Pritchardia munroi

leaf Main Plant Information





Hawaiian Names with Diacritics

  • Hāwane
  • Loulu
  • Noulu
  • Wāhane

Hawaiian Names

  • Hawane
  • Loulu
  • Noulu
  • Wahane

Common Names

  • Kamalō pritchardia

leaf Plant Characteristics

Distribution Status


Endangered Species Status

Federally Listed

Plant Form / Growth Habit

  • Tree

Mature Size, Height (in feet)

  • Tree, Small, 15 to 30

Life Span

Long lived (Greater than 5 years)

Landscape Uses

  • Specimen Plant

Plant Produces Flowers


leaf Flower Characteristics

Flower Colors

  • Yellow

Additional Blooming Period and Fruiting Information

Small fruit are on fruit branchlets covered with dense grayish hairs. Fruit stalks are shorter than leaf stalks (petioles). [4]

leaf Leaf Characteristics

Plant texture

  • Coarse

Additional Plant Texture Information

The leaves are 3-feet long on 4-foot leaf stalks (petioles). [3,4]

Leaf Colors

  • Dark Green

Additional Leaf Color Information

Leaves are deep green above and below. [3,4]

leaf Pests and Diseases

leaf Growth Requirements


Apply a complete palm fertilizer with minor elements as directed on label. Be certain that sufficient magnesium and potassium is present in the fertilizer component. This is especially critical for loulus in pots. Magnesium and potassium deficiencies are two of the most serious nutritional disorders in palms. The deficiencies are characterized by bright yellowing (chlorotic) on leaf edges or streaking or the entire fronds yellowing. This can be difficult to reverse. Applications of Epsom salt, or magnesium sulfate (MgSO4), is good but does not last and is usually washed out of the soil in rainy periods. There are some very good slow release fertilizer spikes made for especially for palms on the market which contain a good balance of minor elements with magnesium and potassium. [1,2] Potted or younger loulu planted in the ground appreciate a foliar feeding of kelp or fish emulsion and Epsom salt monthly or bi-monthly. [David Eickhoff, Native Plants Hawaiʻi]

Water Requirements

No data available.

Light Conditions

No data available.

leaf Environmental Information

Natural Range

  • Molokaʻi
  • Maui

Natural Zones (Elevation in feet, Rainfall in inches)

No data available.

Additional Habitat Information

A rare and critically endangered loulu of the evergreen scrub forests of the leeward eastern Molokaʻi at about 1970 to 3280 feet. [3,6]

The range extension to Maui (Puʻu Kukui) is based on a revision of the genus Pritchardia. [4,6]

leaf Special Features and Information

General Information

There are 26 species of Pritchardia in the Palm family (Aracaceae) of which 23 are endemic to the Hawaiian Islands. [6]


The generic name is named for William Thomas Pritchard (1829-1907), 19th century British counsul in Fiji, adventurer, and author of Polynesian Reminiscences in 1866.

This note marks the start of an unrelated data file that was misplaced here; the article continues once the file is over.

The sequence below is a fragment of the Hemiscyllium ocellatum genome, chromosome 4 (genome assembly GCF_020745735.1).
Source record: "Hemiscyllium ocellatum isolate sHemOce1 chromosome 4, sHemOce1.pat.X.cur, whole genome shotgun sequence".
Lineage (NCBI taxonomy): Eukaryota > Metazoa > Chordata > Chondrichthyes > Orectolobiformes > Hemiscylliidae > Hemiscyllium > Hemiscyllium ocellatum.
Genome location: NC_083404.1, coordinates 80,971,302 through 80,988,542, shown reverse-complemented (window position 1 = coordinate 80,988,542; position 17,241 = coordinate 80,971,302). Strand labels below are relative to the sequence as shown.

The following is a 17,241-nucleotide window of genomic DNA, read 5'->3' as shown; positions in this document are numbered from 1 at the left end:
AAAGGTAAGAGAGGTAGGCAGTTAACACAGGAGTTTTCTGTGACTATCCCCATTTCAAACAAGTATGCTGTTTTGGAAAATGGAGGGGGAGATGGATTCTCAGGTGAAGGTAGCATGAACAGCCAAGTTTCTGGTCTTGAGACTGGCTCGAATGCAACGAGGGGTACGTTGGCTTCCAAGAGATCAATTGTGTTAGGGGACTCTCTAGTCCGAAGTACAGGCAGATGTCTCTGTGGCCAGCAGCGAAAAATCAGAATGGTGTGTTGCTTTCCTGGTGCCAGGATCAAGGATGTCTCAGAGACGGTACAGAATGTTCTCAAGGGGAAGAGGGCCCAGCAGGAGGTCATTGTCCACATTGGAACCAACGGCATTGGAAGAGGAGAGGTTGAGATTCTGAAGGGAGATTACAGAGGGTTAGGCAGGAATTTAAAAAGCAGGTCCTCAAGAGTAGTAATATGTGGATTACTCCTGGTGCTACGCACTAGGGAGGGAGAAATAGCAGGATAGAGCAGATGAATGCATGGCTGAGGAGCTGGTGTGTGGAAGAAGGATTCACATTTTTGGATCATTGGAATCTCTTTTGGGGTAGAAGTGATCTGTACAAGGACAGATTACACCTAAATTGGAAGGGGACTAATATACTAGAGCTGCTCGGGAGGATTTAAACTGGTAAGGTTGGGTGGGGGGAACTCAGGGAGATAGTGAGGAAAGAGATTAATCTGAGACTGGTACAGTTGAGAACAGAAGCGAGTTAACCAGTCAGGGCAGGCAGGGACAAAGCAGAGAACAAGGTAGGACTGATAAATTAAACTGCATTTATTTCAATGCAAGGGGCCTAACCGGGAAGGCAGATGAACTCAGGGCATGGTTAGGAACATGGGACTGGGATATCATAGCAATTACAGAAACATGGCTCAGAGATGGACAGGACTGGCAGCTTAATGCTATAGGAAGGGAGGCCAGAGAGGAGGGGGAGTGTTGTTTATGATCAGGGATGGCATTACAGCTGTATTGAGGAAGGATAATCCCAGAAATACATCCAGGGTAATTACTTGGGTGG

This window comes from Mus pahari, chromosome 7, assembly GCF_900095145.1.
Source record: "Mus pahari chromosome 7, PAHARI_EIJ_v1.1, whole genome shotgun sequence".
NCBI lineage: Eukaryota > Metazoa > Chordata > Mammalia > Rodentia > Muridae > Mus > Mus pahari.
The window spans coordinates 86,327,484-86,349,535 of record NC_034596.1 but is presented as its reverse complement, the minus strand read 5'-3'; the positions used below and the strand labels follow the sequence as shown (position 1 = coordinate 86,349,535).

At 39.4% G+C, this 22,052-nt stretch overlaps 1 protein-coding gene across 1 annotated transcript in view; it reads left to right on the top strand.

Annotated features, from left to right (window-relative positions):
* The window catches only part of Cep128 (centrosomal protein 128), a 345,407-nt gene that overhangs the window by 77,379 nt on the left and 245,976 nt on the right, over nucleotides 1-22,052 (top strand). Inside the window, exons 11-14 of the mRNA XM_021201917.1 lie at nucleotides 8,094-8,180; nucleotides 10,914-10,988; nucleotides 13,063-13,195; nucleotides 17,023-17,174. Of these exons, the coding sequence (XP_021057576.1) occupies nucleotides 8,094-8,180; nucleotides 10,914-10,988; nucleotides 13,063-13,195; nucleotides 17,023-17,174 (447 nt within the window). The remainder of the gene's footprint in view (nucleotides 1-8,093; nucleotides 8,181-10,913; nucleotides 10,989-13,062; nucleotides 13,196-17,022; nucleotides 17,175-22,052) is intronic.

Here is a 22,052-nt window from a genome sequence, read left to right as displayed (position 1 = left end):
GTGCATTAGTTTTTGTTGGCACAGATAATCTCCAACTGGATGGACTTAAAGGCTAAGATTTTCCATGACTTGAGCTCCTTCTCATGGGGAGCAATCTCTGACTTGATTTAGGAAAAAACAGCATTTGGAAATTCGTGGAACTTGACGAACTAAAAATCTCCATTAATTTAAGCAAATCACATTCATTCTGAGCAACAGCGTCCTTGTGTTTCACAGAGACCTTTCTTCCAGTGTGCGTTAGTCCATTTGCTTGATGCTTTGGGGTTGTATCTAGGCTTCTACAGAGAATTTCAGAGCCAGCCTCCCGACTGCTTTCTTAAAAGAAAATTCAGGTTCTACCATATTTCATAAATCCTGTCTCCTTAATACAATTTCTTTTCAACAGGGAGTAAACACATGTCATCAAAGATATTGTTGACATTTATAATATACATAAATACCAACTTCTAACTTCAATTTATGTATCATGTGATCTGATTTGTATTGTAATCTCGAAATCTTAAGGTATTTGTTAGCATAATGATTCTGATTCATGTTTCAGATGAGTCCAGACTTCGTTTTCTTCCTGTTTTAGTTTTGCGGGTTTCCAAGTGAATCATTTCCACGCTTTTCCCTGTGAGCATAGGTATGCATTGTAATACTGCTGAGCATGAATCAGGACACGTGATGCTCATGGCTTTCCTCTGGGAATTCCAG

The specific epithet munroi is named for George C. Munro (1866-1963), a manager of Molokaʻi Ranch, ornithologist and botanist. [7]

Hawaiian Names:

Loulu, pronounced low-loo, means "umbrella," because the leaves were formerly used as protection from rain or sun.

The names Hāwane and Wāhane refers the fruit or nut of the loulu, but can also refer to the palm itself. The name is also used for a small red limu or seaweed (Polysiphonia spp.). [5]

Loulu is the Hawaiian name for all species of Pritchardia in the Hawaiian Archipelago. The name has at times been misspelled as Loʻulu. However, Loʻulu, with ʻokina, is the name of the endemic Hawaiian fern Coniogramme pilosa. Loulu is also used for a species of filefish (Alutera monoceros), perhaps so called because its greenish-white skin resembled the loulu palm. It was used in sorcery to cause death because the name contains the word lou, to hook. [5]

Noulu is a variation of Loulu. [5]

Background Information

Pritchardia munroi is related to P. forbesiana, P. gordonii, P. lowreyana, and P. schattaueri. [6]

A small loulu growing to about 20 feet with a trunk diameter of about one foot. [3]

Early Hawaiian Use

Loulu (Pritchardia spp.): The hard wood of the trunk of taller species of loulu were fashioned into spears by early Hawaiians.

The fruits called hāwane or wāhane were peeled and eaten by early Hawaiians. They collected young fruits. The flavor of young fruit with the soft interior is similar to coconut. The trunks loulu were notched for climbing to gather the immature fruits and fronds. Older specimens still bear notches that can be seen today. [8]

The fronds, or leaves, called lau hāwane were used by the early Hawaiians for thatching and more recently as plaiting such as papale (hats) and fans.

Additional References

[1] [accessed 3/4/09]
[2] [accessed 3/4/09]

[3] "An Encyclopedia of Cultivated Palms" by Robert Lee Riffle & Paul Crafts, page 421.

[4] "Loulu--The Hawaiian Pritchardia" by Donald R. Hodel, The Palm Journal #193, page 12.

[5] Hawaiian Dictionaries [1/8/10]

[6] "A Review of the Genus Pritchardia" by Donald R. Hodel, pages S-3, S-8, S-36.

[7] "The Story of Lānaʻi" by George C. Munro, page .

[8] "Loulu--The Hawaiian Pritchardia" by Donald R. Hodel, The Palm Journal #193, page 7.



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